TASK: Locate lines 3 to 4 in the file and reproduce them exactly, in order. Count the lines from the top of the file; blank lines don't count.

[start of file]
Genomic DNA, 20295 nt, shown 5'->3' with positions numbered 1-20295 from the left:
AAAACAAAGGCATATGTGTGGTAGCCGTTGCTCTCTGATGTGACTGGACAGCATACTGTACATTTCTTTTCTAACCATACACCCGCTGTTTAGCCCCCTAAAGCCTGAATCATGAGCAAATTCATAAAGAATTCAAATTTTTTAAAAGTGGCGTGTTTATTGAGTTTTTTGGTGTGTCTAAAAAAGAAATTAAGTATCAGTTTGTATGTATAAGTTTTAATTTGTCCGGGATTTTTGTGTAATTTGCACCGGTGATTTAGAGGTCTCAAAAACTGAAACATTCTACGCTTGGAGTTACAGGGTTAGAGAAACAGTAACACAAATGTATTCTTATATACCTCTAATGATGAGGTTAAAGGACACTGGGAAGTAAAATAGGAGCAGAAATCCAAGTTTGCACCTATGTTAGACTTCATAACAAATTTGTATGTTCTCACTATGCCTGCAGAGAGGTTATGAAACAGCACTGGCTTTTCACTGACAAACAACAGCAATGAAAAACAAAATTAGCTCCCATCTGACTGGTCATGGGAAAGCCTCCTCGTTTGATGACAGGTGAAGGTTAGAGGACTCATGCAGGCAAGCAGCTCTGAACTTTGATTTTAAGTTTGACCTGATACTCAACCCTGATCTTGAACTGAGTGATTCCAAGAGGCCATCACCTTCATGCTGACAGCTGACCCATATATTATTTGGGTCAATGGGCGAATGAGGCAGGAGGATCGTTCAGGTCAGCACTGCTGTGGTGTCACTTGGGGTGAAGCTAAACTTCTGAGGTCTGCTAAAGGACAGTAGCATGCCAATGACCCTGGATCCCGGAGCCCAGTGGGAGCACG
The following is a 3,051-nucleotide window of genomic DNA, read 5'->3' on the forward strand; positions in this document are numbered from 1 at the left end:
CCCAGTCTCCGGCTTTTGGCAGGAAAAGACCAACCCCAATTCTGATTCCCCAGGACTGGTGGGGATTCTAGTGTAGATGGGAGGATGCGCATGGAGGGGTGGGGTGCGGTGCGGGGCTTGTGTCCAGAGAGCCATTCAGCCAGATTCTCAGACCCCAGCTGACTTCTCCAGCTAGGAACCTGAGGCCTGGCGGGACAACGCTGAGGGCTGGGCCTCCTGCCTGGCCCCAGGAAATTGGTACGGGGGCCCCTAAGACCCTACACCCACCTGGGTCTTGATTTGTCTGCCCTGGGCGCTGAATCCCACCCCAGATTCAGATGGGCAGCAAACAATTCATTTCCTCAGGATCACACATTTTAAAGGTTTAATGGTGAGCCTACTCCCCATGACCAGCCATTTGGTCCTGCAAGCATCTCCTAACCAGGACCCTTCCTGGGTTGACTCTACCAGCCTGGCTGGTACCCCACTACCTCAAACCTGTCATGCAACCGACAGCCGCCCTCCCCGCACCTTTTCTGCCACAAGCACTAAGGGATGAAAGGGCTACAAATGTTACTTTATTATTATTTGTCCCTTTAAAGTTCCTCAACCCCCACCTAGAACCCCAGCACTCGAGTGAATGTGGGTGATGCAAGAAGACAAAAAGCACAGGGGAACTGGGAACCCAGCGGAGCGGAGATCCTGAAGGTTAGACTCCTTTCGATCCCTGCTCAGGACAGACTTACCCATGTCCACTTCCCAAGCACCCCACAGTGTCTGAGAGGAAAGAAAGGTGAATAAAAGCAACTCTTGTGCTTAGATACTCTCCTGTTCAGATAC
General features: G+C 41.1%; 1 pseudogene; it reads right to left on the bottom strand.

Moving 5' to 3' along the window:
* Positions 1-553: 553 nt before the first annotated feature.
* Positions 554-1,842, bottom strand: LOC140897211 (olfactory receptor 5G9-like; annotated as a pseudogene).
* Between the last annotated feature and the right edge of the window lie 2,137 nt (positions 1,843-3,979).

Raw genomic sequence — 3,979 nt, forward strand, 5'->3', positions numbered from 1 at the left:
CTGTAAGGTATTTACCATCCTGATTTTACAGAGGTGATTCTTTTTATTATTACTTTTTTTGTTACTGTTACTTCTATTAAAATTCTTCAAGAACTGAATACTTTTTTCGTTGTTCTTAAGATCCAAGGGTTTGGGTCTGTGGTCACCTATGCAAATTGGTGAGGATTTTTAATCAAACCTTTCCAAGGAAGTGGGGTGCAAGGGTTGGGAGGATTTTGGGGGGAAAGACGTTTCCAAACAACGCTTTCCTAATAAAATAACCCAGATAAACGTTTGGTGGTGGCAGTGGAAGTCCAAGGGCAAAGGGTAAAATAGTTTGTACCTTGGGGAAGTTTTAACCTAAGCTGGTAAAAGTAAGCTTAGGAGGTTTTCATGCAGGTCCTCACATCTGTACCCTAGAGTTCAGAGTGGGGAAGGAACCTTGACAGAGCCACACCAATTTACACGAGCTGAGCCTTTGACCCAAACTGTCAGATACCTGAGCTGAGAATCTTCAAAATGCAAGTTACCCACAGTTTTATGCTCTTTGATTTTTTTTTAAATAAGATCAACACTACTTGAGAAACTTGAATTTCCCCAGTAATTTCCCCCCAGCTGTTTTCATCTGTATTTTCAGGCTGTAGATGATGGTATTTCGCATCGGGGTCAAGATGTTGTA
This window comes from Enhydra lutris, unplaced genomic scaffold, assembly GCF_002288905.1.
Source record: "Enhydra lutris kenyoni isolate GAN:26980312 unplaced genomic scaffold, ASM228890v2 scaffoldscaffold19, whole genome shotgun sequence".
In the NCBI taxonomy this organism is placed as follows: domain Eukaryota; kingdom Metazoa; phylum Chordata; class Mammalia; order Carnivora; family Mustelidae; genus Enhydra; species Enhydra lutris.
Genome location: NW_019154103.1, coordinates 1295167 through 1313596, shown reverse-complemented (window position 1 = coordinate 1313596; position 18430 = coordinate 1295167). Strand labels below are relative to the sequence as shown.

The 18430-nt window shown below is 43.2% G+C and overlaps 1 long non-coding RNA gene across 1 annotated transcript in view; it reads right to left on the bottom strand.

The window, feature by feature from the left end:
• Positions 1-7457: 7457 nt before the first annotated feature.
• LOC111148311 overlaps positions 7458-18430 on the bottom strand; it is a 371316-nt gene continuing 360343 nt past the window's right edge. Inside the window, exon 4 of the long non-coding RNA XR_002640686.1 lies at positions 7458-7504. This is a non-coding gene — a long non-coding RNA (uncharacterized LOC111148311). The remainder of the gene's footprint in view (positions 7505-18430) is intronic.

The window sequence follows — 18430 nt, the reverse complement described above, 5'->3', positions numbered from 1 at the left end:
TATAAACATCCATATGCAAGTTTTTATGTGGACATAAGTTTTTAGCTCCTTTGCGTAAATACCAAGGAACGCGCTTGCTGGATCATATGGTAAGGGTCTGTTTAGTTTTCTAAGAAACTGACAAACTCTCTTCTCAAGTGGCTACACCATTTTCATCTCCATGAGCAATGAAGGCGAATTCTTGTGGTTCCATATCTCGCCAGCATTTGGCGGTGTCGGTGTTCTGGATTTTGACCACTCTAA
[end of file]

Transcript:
The following is a 3,051-nucleotide window of genomic DNA, read 5'->3' on the forward strand; positions in this document are numbered from 1 at the left end:
CCCAGTCTCCGGCTTTTGGCAGGAAAAGACCAACCCCAATTCTGATTCCCCAGGACTGGTGGGGATTCTAGTGTAGATGGGAGGATGCGCATGGAGGGGTGGGGTGCGGTGCGGGGCTTGTGTCCAGAGAGCCATTCAGCCAGATTCTCAGACCCCAGCTGACTTCTCCAGCTAGGAACCTGAGGCCTGGCGGGACAACGCTGAGGGCTGGGCCTCCTGCCTGGCCCCAGGAAATTGGTACGGGGGCCCCTAAGACCCTACACCCACCTGGGTCTTGATTTGTCTGCCCTGGGCGCTGAATCCCACCCCAGATTCAGATGGGCAGCAAACAATTCATTTCCTCAGGATCACACATTTTAAAGGTTTAATGGTGAGCCTACTCCCCATGACCAGCCATTTGGTCCTGCAAGCATCTCCTAACCAGGACCCTTCCTGGGTTGACTCTACCAGCCTGGCTGGTACCCCACTACCTCAAACCTGTCATGCAACCGACAGCCGCCCTCCCCGCACCTTTTCTGCCACAAGCACTAAGGGATGAAAGGGCTACAAATGTTACTTTATTATTATTTGTCCCTTTAAAGTTCCTCAACCCCCACCTAGAACCCCAGCACTCGAGTGAATGTGGGTGATGCAAGAAGACAAAAAGCACAGGGGAACTGGGAACCCAGCGGAGCGGAGATCCTGAAGGTTAGACTCCTTTCGATCCCTGCTCAGGACAGACTTACCCATGTCCACTTCCCAAGCACCCCACAGTGTCTGAGAGGAAAGAAAGGTGAATAAAAGCAACTCTTGTGCTTAGATACTCTCCTGTTCAGATAC